Students who attended Patty Gail Patten’s lecture on Healthy Relationships were given a quiz to determine if they are in a relationship with their Mr. or Ms. Right. Audience members were asked to rank the importance of spiritual, sexual, intellectual and emotional chemistry in a relationship.
The students were then asked to reflect on their relationship, or potential relationship, and told to grade their partner on a scale from 1 to 10.
Patten said if their partner received lower than five points in any of the four categories, they should reconsider their relationship because they were probably engaged in an unhealthy relationship with Mr. or Ms. Wrong.
The lecture focused on identifying codependency in one’s self and recognizing one’s potential for failed or damaging relationships.
This led students to reflect on their own lives Oct. 23 in the College Union.
Patten defined codependency in a relationship as when a person is controlled by another who suffers from an addiction.
The speaker was very relaxed, with several students asking questions and commenting on the information provided throughout the lecture.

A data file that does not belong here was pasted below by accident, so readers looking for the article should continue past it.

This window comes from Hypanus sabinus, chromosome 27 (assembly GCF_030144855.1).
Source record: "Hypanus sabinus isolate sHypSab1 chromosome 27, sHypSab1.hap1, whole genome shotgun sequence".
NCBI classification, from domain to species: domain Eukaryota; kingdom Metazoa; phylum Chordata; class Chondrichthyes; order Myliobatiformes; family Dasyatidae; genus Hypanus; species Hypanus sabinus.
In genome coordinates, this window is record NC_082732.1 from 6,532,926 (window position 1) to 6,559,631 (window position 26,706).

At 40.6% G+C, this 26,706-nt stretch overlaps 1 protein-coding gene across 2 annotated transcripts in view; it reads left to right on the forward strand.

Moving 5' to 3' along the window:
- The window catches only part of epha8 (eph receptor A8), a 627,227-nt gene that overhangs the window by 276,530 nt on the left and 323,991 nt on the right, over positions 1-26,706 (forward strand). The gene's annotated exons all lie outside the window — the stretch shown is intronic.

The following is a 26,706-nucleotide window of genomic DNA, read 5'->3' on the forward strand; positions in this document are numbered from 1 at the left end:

This was the second seminar in OCCC’s three-part Healthy Relationships Series, presented by Student Support Services and the Student Life office to observe Relationship Violence Awareness Week.
Patten has been working in the field of counseling and relationships for 25 years, and has hosted countless workshops, seminars and training. She holds a master’s degree and is a licensed professional counselor.
Patten told students that codependency can affect one’s romantic and personal life.
Patten handed out short quizzes to the audience so they could self-reflect and identify on their own as to if they exhibit codependent tendencies.
Many affirmed that they were codependent although the quiz was confidential and no one was required to discuss the results.
Student Jared Jahnel said he benefited from the presentation.
“The lecture was interesting and I learned a lot about identifying codependency,” Jahnel said.
He said even if one is not codependent, it may be a good idea to be aware of codependent-type behavior in a partner.
Patten said healthy relationships start with being happy alone and not finding a partner to fill a void or fulfill unmet childhood needs.
Without intervention, Patten indicated that codependency would be a life-long cycle and a long-time struggle.
Relationship counseling, one-on-one counseling, and group therapy are some effective methods to ensure that codependency is not a life sentence. Patten’s lecture stressed the topic of recognition.
Patten even went so far as to provide a handout presented in the format of “If you do this you might be codependent” as a detection tool.
The first step in ridding oneself of codependent tendencies is recognizing there is a problem and then taking steps to avoid engaging in unhealthy relationships, she said.
For more information on codependency, contact Student Support Services Center at 405-682-7520.